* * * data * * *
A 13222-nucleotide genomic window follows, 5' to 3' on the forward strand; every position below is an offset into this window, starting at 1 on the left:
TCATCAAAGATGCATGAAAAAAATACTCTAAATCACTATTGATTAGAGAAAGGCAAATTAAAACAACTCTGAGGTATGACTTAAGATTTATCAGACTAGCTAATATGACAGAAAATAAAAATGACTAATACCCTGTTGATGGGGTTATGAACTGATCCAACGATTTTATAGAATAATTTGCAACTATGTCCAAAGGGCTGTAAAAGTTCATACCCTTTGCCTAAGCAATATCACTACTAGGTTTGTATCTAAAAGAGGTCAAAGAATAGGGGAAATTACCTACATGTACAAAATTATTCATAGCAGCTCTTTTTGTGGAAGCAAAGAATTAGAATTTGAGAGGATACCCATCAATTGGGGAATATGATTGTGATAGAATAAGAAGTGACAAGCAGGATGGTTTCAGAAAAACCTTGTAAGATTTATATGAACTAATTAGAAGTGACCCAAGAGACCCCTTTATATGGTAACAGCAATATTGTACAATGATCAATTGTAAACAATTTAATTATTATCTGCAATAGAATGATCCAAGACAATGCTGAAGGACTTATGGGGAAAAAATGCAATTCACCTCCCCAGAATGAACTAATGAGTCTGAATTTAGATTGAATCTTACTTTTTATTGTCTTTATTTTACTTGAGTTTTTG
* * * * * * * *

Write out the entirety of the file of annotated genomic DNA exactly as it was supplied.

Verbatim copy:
A 13222-nucleotide genomic window follows, 5' to 3' on the forward strand; every position below is an offset into this window, starting at 1 on the left:
TCATCAAAGATGCATGAAAAAAATACTCTAAATCACTATTGATTAGAGAAAGGCAAATTAAAACAACTCTGAGGTATGACTTAAGATTTATCAGACTAGCTAATATGACAGAAAATAAAAATGACTAATACCCTGTTGATGGGGTTATGAACTGATCCAACGATTTTATAGAATAATTTGCAACTATGTCCAAAGGGCTGTAAAAGTTCATACCCTTTGCCTAAGCAATATCACTACTAGGTTTGTATCTAAAAGAGGTCAAAGAATAGGGGAAATTACCTACATGTACAAAATTATTCATAGCAGCTCTTTTTGTGGAAGCAAAGAATTAGAATTTGAGAGGATACCCATCAATTGGGGAATATGATTGTGATAGAATAAGAAGTGACAAGCAGGATGGTTTCAGAAAAACCTTGTAAGATTTATATGAACTAATTAGAAGTGACCCAAGAGACCCCTTTATATGGTAACAGCAATATTGTACAATGATCAATTGTAAACAATTTAATTATTATCTGCAATAGAATGATCCAAGACAATGCTGAAGGACTTATGGGGAAAAAATGCAATTCACCTCCCCAGAATGAACTAATGAGTCTGAATTTAGATTGAATCTTACTTTTTATTGTCTTTATTTTACTTGAGTTTTTG